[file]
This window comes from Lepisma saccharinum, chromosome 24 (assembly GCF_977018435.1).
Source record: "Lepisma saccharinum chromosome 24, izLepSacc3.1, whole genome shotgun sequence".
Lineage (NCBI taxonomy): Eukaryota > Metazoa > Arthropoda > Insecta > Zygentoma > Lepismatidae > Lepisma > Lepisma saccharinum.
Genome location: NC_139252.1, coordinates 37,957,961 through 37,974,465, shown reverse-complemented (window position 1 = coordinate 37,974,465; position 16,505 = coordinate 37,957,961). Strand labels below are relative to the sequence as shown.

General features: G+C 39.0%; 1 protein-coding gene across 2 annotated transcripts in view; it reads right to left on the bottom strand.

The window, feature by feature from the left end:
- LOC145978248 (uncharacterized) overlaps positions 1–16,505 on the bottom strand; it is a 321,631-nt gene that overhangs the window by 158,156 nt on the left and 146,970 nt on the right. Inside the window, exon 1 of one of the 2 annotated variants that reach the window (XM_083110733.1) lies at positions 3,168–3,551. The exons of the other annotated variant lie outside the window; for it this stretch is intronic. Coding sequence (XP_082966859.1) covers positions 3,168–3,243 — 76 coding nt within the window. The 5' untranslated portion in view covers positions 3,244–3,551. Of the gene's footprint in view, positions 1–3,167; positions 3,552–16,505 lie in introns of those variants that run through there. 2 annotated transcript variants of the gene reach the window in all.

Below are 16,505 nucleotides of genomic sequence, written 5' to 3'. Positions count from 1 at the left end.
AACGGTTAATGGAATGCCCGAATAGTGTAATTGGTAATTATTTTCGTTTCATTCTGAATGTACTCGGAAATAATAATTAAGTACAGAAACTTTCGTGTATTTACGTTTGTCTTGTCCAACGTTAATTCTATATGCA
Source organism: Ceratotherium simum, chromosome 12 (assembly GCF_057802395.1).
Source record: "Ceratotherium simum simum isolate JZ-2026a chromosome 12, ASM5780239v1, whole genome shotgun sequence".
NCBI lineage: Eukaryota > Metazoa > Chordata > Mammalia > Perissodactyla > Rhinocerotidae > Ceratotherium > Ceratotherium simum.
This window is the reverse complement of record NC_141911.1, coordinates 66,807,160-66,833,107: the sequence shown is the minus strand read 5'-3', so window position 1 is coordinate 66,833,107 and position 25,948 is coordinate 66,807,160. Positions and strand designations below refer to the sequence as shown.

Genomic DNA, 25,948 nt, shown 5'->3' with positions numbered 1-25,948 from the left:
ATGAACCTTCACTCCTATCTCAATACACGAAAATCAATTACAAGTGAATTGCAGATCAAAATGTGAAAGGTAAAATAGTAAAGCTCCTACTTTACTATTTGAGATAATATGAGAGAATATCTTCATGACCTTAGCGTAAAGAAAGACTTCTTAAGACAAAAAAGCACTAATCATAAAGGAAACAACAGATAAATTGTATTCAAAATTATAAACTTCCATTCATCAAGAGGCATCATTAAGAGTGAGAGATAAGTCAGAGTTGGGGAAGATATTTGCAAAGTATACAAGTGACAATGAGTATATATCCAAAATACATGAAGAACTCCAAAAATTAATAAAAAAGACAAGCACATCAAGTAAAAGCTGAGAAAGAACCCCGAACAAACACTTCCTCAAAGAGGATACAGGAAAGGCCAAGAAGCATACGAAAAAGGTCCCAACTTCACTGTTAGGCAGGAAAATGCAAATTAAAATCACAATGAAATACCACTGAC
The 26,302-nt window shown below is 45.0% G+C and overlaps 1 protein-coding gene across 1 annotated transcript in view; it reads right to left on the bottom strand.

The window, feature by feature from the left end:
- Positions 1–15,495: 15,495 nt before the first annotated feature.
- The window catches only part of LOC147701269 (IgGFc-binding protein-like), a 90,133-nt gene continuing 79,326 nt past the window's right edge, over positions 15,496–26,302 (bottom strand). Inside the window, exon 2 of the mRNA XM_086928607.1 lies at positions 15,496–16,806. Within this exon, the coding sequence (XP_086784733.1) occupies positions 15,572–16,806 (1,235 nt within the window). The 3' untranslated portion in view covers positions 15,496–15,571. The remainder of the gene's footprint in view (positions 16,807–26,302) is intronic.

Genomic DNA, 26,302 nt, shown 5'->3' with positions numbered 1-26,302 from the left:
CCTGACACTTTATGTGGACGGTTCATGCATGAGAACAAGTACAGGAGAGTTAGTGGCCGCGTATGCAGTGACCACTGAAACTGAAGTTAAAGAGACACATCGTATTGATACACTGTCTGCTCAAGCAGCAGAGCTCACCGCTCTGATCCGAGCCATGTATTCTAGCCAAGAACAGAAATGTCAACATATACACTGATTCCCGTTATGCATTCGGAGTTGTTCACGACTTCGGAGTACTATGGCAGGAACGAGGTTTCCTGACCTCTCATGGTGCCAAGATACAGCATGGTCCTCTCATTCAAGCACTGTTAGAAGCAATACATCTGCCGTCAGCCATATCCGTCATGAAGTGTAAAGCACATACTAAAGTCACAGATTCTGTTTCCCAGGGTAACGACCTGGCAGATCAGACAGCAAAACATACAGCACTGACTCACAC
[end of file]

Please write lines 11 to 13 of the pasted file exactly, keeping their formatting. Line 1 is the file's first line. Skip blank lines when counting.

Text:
Source record: "Ceratotherium simum simum isolate JZ-2026a chromosome 12, ASM5780239v1, whole genome shotgun sequence".
NCBI lineage: Eukaryota > Metazoa > Chordata > Mammalia > Perissodactyla > Rhinocerotidae > Ceratotherium > Ceratotherium simum.
This window is the reverse complement of record NC_141911.1, coordinates 66,807,160-66,833,107: the sequence shown is the minus strand read 5'-3', so window position 1 is coordinate 66,833,107 and position 25,948 is coordinate 66,807,160. Positions and strand designations below refer to the sequence as shown.